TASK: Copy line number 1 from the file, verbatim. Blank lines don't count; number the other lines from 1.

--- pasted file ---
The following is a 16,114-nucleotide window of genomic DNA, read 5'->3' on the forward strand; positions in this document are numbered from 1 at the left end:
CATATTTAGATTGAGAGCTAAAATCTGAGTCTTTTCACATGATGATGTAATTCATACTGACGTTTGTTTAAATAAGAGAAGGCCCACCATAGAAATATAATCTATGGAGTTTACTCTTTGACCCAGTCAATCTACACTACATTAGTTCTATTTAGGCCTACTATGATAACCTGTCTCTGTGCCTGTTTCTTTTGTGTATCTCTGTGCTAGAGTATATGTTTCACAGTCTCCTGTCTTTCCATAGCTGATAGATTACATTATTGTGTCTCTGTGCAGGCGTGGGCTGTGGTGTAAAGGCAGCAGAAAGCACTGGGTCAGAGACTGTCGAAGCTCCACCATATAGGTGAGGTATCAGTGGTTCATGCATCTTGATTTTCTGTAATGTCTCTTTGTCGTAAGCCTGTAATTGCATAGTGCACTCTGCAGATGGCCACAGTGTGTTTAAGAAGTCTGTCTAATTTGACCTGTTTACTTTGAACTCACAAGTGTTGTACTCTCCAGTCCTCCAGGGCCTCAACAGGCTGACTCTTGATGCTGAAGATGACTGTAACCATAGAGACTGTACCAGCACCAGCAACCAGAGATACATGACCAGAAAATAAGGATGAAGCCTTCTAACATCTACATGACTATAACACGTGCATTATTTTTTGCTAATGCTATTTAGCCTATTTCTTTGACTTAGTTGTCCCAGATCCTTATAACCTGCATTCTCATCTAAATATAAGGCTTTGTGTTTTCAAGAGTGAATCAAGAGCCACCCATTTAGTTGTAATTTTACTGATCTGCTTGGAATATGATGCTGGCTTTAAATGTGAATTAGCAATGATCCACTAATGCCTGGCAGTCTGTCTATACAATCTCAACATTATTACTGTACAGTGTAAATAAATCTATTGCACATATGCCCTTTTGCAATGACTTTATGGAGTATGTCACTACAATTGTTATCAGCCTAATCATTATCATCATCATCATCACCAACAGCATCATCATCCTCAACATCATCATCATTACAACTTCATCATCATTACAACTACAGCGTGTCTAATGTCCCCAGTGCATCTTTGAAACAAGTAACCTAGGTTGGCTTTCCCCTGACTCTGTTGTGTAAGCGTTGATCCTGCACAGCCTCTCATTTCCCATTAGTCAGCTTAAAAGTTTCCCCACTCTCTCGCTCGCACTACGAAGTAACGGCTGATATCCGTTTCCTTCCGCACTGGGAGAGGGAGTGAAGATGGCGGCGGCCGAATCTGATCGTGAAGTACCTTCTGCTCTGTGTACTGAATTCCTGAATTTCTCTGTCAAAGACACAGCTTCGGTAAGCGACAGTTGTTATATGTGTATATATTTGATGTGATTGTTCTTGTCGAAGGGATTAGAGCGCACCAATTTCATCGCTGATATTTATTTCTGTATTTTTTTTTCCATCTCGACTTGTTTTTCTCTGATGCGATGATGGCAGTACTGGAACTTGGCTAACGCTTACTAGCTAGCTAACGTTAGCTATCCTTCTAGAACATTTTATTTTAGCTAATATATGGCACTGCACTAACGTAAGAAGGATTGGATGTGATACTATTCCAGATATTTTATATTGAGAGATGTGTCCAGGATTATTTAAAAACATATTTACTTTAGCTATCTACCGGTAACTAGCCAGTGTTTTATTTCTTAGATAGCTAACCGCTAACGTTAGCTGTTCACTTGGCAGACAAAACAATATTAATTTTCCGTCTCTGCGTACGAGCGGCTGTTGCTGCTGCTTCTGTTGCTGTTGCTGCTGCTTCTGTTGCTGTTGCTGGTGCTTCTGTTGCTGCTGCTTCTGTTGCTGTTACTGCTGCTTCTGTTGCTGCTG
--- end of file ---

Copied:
The following is a 16,114-nucleotide window of genomic DNA, read 5'->3' on the forward strand; positions in this document are numbered from 1 at the left end: